The goal (dream?) of getting covered by reporters and bloggers is, in theory, seen as valuable because it has the potential to do so many awesome things: build brand awareness, attract new users, establish credibility and provide a competitive edge.
Given the importance placed by startups on media coverage, it isn’t surprising to see creativity, somersaulting and horse-trading. Some of the techniques involved trying to “play” the media include things such as exclusives and embargos.
The problem is startups spend as much, if not more, time on tricks and games as they do developing interesting and unique stories. In many ways, it’s a lack of confidence or creativity, or the fact what they’re doing isn’t that interesting.
I’ve always had a problem with startups that play games because it comes across as inauthentic and, frankly, cheesy.
I was reminded about this kind of behaviour recently when I was approached by a PR person about a private beta. The pitch included details about their performance on Apple’s app store. This was a startup I had already heard about on Twitter, and had started using after getting an invite to the beta through the Website.
The PR person said the details about the Apple store were embargoed for two weeks. It was surprising to discover a story about the startup on a major tech blog. It was explained that a “few select media” had received access while the rest of us had to wait two weeks until the embargo is lifted. It made me feel like a second-class citizen.
The problem with embargos and exclusives is they’re nothing more than short-cuts disguised as a media outreach strategy.
They try to create false sense of urgency or specialness in the absence of something fundamentally better and more effective: real relationships with reporters and bloggers.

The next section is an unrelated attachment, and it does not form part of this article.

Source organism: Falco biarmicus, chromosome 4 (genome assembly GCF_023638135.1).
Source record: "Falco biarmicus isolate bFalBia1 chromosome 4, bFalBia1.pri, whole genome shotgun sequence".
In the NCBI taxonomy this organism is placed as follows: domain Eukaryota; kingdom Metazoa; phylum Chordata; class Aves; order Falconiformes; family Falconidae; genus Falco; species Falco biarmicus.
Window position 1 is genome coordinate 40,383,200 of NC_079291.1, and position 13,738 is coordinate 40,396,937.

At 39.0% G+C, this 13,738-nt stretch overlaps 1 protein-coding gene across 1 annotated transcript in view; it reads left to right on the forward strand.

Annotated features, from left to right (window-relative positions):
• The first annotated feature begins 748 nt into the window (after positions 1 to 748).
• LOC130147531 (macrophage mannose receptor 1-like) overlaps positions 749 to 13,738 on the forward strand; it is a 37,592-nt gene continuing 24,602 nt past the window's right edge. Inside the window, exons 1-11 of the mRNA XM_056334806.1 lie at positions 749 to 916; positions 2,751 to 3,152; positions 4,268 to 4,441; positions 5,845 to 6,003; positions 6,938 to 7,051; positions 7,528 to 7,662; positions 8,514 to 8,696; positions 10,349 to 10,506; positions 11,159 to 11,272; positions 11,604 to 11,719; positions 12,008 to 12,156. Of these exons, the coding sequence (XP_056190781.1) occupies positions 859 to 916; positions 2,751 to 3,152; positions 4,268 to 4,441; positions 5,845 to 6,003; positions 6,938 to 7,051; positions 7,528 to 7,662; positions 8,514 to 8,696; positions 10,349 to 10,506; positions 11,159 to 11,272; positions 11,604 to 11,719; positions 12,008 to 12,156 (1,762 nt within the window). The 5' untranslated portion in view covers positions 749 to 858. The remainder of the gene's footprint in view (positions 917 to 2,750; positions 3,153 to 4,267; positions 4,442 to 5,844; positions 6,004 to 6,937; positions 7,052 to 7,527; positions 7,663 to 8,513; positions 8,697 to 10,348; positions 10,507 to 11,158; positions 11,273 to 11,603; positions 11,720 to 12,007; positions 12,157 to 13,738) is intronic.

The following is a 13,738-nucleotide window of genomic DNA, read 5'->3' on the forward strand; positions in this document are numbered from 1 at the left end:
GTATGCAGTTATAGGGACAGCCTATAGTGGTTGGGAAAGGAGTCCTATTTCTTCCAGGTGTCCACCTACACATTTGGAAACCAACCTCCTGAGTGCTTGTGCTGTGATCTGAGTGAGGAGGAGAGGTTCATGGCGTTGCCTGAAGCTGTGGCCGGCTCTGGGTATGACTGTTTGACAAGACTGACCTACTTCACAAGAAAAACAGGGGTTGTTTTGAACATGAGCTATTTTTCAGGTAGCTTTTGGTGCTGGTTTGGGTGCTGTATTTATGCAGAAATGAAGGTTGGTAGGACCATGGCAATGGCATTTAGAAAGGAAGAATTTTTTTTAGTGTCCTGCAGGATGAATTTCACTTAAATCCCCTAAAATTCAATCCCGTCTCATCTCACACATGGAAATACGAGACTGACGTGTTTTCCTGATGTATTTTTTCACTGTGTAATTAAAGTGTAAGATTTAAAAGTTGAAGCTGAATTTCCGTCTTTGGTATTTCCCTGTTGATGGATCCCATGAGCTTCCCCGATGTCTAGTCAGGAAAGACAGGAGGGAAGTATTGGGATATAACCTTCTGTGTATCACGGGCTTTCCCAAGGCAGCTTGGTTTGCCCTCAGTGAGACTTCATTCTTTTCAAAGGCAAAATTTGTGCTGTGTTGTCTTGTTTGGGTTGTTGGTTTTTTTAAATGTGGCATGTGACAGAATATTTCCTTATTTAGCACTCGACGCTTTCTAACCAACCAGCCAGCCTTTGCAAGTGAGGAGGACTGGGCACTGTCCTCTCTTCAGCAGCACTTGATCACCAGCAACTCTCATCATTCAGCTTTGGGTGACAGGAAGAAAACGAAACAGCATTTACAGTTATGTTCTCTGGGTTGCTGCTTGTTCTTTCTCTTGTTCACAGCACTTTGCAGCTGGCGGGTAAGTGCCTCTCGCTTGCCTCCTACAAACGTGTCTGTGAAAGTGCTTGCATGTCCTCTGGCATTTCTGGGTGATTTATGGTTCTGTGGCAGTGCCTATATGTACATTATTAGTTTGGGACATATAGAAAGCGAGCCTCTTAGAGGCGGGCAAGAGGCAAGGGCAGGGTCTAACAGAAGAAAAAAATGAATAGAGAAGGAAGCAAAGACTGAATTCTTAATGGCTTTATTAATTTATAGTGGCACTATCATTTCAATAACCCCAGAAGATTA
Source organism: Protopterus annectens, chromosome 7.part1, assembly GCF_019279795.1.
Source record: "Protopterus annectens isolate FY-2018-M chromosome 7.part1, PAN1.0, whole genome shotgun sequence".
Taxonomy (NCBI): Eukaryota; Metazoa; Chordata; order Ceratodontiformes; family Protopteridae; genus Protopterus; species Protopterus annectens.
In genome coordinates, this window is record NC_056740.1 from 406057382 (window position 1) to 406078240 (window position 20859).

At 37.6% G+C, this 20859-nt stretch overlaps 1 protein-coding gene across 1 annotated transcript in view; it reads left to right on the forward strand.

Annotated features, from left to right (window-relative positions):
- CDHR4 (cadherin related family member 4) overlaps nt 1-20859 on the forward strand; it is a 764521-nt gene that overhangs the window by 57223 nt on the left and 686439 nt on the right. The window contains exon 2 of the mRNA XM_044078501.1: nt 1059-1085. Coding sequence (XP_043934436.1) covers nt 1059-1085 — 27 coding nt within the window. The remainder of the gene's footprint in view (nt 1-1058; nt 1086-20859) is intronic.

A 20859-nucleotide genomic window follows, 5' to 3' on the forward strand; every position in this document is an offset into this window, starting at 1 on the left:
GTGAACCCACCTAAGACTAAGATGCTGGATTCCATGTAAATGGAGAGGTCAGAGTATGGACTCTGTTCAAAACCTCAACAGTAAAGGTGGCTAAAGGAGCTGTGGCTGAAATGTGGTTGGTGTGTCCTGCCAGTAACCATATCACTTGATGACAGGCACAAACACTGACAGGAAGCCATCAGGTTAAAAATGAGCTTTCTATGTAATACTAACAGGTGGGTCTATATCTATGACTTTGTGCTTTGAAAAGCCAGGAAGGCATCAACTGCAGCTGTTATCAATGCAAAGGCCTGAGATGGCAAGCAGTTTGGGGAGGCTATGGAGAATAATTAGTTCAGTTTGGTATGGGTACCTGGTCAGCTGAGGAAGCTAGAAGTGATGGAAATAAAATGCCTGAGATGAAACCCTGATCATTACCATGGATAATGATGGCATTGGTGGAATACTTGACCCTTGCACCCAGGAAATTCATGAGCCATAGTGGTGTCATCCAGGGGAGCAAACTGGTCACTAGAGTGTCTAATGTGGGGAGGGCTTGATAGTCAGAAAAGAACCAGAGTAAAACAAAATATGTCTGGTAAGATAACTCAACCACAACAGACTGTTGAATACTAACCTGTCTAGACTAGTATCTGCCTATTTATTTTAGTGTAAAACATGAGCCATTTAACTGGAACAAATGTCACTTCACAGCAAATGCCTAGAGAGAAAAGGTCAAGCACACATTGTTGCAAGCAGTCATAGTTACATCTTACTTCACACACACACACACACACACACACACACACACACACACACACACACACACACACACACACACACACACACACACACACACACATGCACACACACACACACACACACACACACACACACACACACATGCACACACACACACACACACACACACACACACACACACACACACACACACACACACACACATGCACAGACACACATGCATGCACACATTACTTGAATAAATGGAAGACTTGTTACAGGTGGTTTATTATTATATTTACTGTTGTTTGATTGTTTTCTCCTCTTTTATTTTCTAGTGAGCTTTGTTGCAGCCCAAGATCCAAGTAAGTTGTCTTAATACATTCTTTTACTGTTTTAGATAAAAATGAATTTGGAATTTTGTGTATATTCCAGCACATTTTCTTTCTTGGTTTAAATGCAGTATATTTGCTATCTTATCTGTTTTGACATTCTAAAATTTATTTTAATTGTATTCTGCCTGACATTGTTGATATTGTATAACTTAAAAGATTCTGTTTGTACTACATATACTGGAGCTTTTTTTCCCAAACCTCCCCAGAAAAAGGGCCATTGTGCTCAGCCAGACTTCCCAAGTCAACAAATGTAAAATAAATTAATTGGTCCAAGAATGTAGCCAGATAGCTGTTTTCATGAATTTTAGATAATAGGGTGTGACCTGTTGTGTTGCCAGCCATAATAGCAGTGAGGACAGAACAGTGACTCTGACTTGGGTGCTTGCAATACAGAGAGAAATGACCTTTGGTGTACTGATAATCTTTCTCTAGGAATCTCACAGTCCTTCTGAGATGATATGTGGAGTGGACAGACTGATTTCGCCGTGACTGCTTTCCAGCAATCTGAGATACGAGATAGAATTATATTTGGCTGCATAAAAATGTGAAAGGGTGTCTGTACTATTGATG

While an embargo or exclusive may get a startup coverage, the gains are often short-lived. An exclusive story published by TechCrunch, for example, may generate a spike in traffic but is it really worth the reality that many other blogs won’t provide coverage?
My advice to startups is forget about embargos and exclusive, and quickly dismiss advice from PR people trying to sell you on their merits.
Instead, you have three options:
1. Establish and nurture real relationships with reporters and bloggers. Comment on their articles and blogs, meet them for coffee, offer them valuable insight and context without any expectations of coverage, follow them on social media and share their content, approach them at conferences, or provide them with story ideas. The goal: rise above the crowd by being personal, helpful, interesting and different from all the other startups battling for their attention.
2. Be creative rather than pitching how your startup is the greatest thing since sliced bread – something nearly every startups believes and declares. Instead, think big picture or out of the box. How is your startup part of a larger and more interesting story that involves other players? How is your startup unique or different from everyone else claiming they are unique and different?
3. Be honest and insightful about what you’re trying to do. When your product launches, for example, talk about the problem you’re trying to solve, why you decided to take a specific approach and some of the challenges encountered along the way. By being authentic and open rather than promotional, your story becomes better and more real.
Both of the above take time, effort and energy – a lot more than simply deciding to use an embargo or exclusive. At the end of the day, however, they’re far more effective in the long-run by establishing a solid foundation for additional coverage.
The bottom line: Attracting and getting media and blog coverage needs to be part of a long-term plan that should start long before a startup begins to seek coverage. It should not be seen a short-term exercise that will suddenly ignite an explosion of never-ending coverage, new users and brand awareness. And, finally, avoid using embargos and exclusives.